“Grass week” refers to the Marine Corps tradition of expansive dry-fire practice prior to heading to the range for yearly qualifications. The phrase “grass week” is often met with dread among the saltier among us, as the fierce boredom it inspires is something to behold. Sitting in the cold or heat, sweating or freezing as you take “shots” at a multitude of targets painted on the sides of bright white barrels.
Imagine dry firing your rifle for hours at a time at a non-moving target that never changes. It’s proven to be effective, but most of all, it’s boring. Now, a little company called Mantis is trying to make your grass week a lot more entertaining and even more effective with their Blackbeard system.
Mantis is all about the dry fire. They produce various products that allow you to improve your shooting via dry-fire training. The Blackbeard system takes dry fire to the next level. The biggest and more boring problem with dry fire is the absolute lack of feedback. You just pull the trigger and hear a click. Then manually cycle the action to reset the hammer and do it again. This is what makes grass week so boring and so lame. And that’s where Blackbeard comes in.
How the Mantis Blackbeard works
The Blackbeard is a two-piece system made up of a “bolt” and a battery. The bolt replaces the bolt-carrier group and charging handle in a standard M16/M4 series firearm. For safety’s sake, the Blackbeard bolt is bright red, so it’s impossible to mix it up with a real bolt.
The battery is shaped to fit the magazine well of the M4/M16 series rifles and connect to the bolt to provide it with power. Why does it need power? Well, the Blackbeard bolt does a few things. First, it automatically and rapidly resets the trigger of your rifle. Every time you pull the trigger, the Blackbeard catches it as it travels and then automatically resets it.
This eliminates the need to use the charging handle for every shot. The reset works fast enough to reset the trigger 10 times a second. This means the Blackbeard will work with the automatic or burst function of your service rifle.
The Blackbeard bolt also “fires” a visible red laser (green is also an option) as soon as the trigger is pulled. This allows you to actively see where you would theoretically hit when firing live.
Individual Soldiers, Sailors, Marines, and Airmen can zero the internal laser to coincide with the zero of their optic. The windage and elevation adjustments are easily accessible through the ejection port of the gun. You can also set the laser to constant to make zeroing quick and easy, especially between a number of troops.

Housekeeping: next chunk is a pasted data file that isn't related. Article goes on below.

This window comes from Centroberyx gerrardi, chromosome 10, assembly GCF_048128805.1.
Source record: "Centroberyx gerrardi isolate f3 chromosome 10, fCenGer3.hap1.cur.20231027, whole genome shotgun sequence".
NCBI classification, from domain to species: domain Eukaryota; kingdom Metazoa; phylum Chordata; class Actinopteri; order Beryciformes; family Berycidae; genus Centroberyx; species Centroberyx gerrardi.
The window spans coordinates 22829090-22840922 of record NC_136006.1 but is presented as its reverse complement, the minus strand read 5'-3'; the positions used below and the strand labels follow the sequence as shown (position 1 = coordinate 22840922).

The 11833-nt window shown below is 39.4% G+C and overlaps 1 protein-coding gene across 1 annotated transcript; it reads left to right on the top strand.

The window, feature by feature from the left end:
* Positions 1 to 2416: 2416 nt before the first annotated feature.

Beyond grass week with the Mantis Blackbeard
The Blackbeard would make grass week a whole lot more efficient, effective, and even entertaining. That’s true, but you’d be silly to think that the device couldn’t be used elsewhere. It cycles much like a semi-automatic rifle, and troops could easily use the device for practical training.
As an infantryman, I didn’t have a day job in the Marine Corps, so to say. We often trained at the barracks, and something like the Mantis Blackbeard could have easily and effectively improved barracks training. I imagine many military jobs do not receive enough combat training simply due to time and the availability of training resources.
The Mantis Blackbeard allows you to minimize the cost and need for training areas by mimicking realistic rifle action combined with a reactive system. Set up some old Ivan targets or even paper targets at the barracks or common areas, and you can execute combative drills with your rifle.
As a Marine stuck on a ship for 11 months, I can certainly see the Blackbeard as a means to spice up training in environments not always conducive to live-fire exercises. You can practice room clearing, marksmanship, combative drills, and more with a two-dollar piece of gear.
Since it’s a safe piece of training gear, individuals could walk through various scenarios. This includes rapidly escalating events, de-escalation, vehicle checkpoints, and so much more.
Train, train, train
Smart leaders train their troops smartly. Gadgets can only take you so far, but the Mantis Blackbeard seems to be a tailor-made solution to training in non-training environments. Yelling bang as you run around the quad can only be taken seriously for so long. The Mantis Blackbeard doesn’t require blanks, ammo, or yelling bang to work.
Charge the battery via a USB charge, and boom, you’re ready to rock and roll. Not only will it make grass week better, but it will also make all dry-fire training better. It has a permanent spot in my range backpack.
According to Mantis, plenty of military forces have purchased the Blackbeard. It warms my heart to see commanders seeing the training potential in this simple drop-in device.